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  2. Eh, preview didn't work. Please excuse all the typos ...

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  3. Positroll -- Thanks for your comments. I should obviously have caveated what I wrote with "in English," but you get the point.

    So the power of the internet is proven by the fact that it's the best resource on the internet? Don't ya think that's a kinda circular argument???

    Again, unclear language by me probably.

    1. There are a lot of cool, interesting, and very diverse things on the internet.

    2. The scope of the internet means that individuals can do very deep on each of these diverse subjects, meaning that the informational and analytical pool are both deep and broad.

    3. Someone who is willing to dive very deep on a single subject and present source material collated in one place for the use of others can do a great service to other students of the subject.

    4. Masses of information don't always translate into masses of insight, but at least the massing and accessing is easier nowadays.

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  4. I won't disagree with you there. I just would add the caveat that it is helpfull if the person doing the digging knows what he's doing, in order to be able to give a framework for deeper understanding of the stuff.
    That's why I like to read blawgs by law profs on legal questions, ecoblogs by economics profs and business people or blogs on COIN by people who have been there, done that ... (btw, the great link-list of the page shows that Huffmann is aware of the problem).
    That doesn't imply the page you linked to isn't interesting etc. - it's just that I would take the info it provides with a grain of salt, as I do with most stuff I read on the internet (and as everybody should do w.r.t. my comments ... ;-) )


    P.S. "I should obviously have caveated what I wrote with "in English," but you get the point."
    As the saying goes: "Arguing with a lawyer is like mud wrestling with a pig: after a while you realize that the pig actually enjoys it."

    So I just channeled my inner lawyer back then. Now I'm ready to concede that it was a very normal thing to write - for an American ... :-)
    ... runs away ... hides ...

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  5. So I just channeled my inner lawyer back then. Now I'm ready to concede that it was a very normal thing to write - for an American ... :-)

    Obviously this is because you and I both know that the only things ever written worth reading are in English.

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  6. @Gulliver - thanks for the shout out and good words

    @Positroll - I think the effort that Huffman has put into this project is worth more praise than you allow. if you take the time to navigate through all the content that he's accumulated - and spend some time looking over the primary material he's compiled and that he himself has generated (esp. interviews and podcasts) - you might come to a better appreciation of what this normal guy has done.

    Your critique, in general, is misdirected and unwarranted. What's more, both Huffman and Current Intelligence magazine are highly accessible. If you have any substantive disagreements with the interview or Huffman's take on things, get in touch with him and challenge him, or send us a letter to the editor doing the same. We'd be happy to consider it for publication; our only criteria is that it be balanced and fair - you certainly don't have to agree with us - and that Huffman is done the courtesy of knowing who it is who's commenting.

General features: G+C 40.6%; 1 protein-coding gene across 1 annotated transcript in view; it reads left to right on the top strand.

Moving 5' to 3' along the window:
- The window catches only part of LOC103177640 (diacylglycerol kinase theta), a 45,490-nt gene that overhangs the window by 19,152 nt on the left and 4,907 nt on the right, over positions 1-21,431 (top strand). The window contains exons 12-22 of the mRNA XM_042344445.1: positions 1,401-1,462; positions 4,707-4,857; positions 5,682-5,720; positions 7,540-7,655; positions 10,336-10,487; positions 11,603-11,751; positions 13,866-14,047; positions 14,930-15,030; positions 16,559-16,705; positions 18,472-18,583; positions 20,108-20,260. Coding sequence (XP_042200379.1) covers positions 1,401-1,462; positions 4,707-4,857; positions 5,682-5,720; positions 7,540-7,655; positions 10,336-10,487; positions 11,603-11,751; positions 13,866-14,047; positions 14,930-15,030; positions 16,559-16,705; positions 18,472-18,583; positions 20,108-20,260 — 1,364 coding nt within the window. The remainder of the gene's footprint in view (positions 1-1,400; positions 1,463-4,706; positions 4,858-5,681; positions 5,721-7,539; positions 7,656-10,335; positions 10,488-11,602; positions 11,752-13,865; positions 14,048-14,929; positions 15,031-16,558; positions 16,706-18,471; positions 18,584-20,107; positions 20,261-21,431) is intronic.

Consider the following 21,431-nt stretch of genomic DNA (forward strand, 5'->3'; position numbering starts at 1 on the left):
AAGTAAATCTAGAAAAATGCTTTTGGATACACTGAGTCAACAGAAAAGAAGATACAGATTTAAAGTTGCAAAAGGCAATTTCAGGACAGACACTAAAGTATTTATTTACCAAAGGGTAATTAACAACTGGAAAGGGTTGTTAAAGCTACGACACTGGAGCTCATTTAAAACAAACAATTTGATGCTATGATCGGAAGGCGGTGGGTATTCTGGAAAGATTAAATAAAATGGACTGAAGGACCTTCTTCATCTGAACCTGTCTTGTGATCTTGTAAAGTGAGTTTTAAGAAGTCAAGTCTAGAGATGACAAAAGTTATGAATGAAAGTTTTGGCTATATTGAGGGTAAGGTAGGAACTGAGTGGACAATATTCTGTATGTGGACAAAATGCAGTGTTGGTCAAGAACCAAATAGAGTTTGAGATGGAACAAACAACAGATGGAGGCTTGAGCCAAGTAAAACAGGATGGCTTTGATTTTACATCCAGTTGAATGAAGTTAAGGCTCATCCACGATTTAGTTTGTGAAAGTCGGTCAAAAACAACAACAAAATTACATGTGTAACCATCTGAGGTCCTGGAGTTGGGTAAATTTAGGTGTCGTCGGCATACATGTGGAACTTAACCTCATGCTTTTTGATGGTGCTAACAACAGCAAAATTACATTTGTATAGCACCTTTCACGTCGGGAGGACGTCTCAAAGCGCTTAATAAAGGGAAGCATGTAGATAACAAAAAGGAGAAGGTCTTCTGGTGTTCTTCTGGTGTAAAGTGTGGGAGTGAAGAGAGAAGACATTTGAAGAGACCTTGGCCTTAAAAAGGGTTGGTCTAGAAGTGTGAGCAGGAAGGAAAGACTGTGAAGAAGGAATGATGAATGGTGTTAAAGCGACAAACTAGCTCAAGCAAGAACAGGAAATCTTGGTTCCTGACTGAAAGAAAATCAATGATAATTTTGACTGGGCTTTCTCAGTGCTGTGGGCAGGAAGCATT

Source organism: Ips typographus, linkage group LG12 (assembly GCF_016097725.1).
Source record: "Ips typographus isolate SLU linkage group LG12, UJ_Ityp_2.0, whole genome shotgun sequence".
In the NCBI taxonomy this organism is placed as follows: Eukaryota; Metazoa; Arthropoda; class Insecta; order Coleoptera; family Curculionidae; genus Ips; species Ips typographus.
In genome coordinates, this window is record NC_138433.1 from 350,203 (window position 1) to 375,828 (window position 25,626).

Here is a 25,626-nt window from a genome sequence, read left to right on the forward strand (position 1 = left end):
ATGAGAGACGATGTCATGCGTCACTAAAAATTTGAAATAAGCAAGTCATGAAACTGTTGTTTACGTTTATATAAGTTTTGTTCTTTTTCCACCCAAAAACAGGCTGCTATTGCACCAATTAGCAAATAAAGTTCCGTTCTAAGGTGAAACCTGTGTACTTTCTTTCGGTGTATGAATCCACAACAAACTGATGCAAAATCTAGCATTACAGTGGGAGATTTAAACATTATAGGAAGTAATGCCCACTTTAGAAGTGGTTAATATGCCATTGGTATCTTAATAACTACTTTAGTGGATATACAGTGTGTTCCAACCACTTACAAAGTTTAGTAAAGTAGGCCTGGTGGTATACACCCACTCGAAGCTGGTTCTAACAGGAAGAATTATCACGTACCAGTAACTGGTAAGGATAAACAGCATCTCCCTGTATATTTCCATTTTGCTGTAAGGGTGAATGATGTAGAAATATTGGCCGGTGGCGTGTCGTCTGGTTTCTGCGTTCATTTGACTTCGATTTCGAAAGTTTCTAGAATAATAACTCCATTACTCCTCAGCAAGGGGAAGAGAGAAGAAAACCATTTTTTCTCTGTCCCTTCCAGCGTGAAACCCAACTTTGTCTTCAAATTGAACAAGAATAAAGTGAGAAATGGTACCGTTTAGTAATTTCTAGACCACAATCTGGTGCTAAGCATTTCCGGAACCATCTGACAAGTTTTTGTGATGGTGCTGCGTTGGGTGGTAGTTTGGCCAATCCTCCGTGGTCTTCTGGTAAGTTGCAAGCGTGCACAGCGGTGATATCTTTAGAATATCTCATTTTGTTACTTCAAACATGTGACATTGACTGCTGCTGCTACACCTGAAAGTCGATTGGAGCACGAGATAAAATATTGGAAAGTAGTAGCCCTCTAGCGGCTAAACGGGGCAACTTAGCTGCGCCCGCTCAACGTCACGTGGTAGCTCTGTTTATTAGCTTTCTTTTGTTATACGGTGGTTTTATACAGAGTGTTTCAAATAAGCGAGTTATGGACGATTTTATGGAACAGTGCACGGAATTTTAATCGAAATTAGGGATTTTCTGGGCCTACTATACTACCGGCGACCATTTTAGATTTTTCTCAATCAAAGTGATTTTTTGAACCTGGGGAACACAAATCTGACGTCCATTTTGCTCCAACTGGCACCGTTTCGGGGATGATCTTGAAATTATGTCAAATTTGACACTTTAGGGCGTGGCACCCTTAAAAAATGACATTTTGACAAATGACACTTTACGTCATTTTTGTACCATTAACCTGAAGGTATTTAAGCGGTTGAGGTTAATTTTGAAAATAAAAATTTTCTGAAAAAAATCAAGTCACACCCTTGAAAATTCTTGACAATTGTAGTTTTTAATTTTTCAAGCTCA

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  7. @M.I.

    I think I came over more critical than I intended (I was in a bad mood that day). I would agree that the effort is highly useful for people who don`t speak German. Naturally, for someone who partially lived through the times and has read a lot about these things already, the "newsworthyness" is somewhat reduced. Basically, I repeated Gullivers error re: languages in reverse by not clarifying that point ...

    re: the analysis, I stand by the content of what I said, though the word "ridiculous" seems too strong in retrospect. There are some parallels that sure are worth exploring (especially in the light of the recent revitalization and expansion of the Kontaktsperregesetz to organized crime, http://www.germanlawjournal.com/index.php?pageID=11&artID=973 ).

    Re: the courtesy of putting my name on it: Sorry, but I like my "anonymity" here (though I guess the guys running this blog could find out who I am pretty easily). I might decide differently if I were working in criminal or constitutional law, but as I haven`t done so for years, I don`t consider my insights on the topic to be worth publishing ...

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  8. Positroll

    Fair enough. Re. the point about analysis - still a little unfair, I think. Huffman may have claimed somewhat grandly that his ambition is to write the "definitive account" of the Baader-Meinhof, but 1) that's not the same as arguing that he's going to provide us with the big social science theory that explains it all, and 2) I don't think there's any real pretention in what he's trying to do - and no reason to fault him for not doing something that he's not really claiming to do to begin with. Comparison exercises often come under attack; doesn't mean they shouldn't be attempted. :)

    Wrt anonymity, I get that. I only meant to point out that a letter to the editor at CI would be welcome - but I'd have to think hard about whether we could actually publish a critical letter from "Anonymous". That said, it would depend on the content of the letter, so...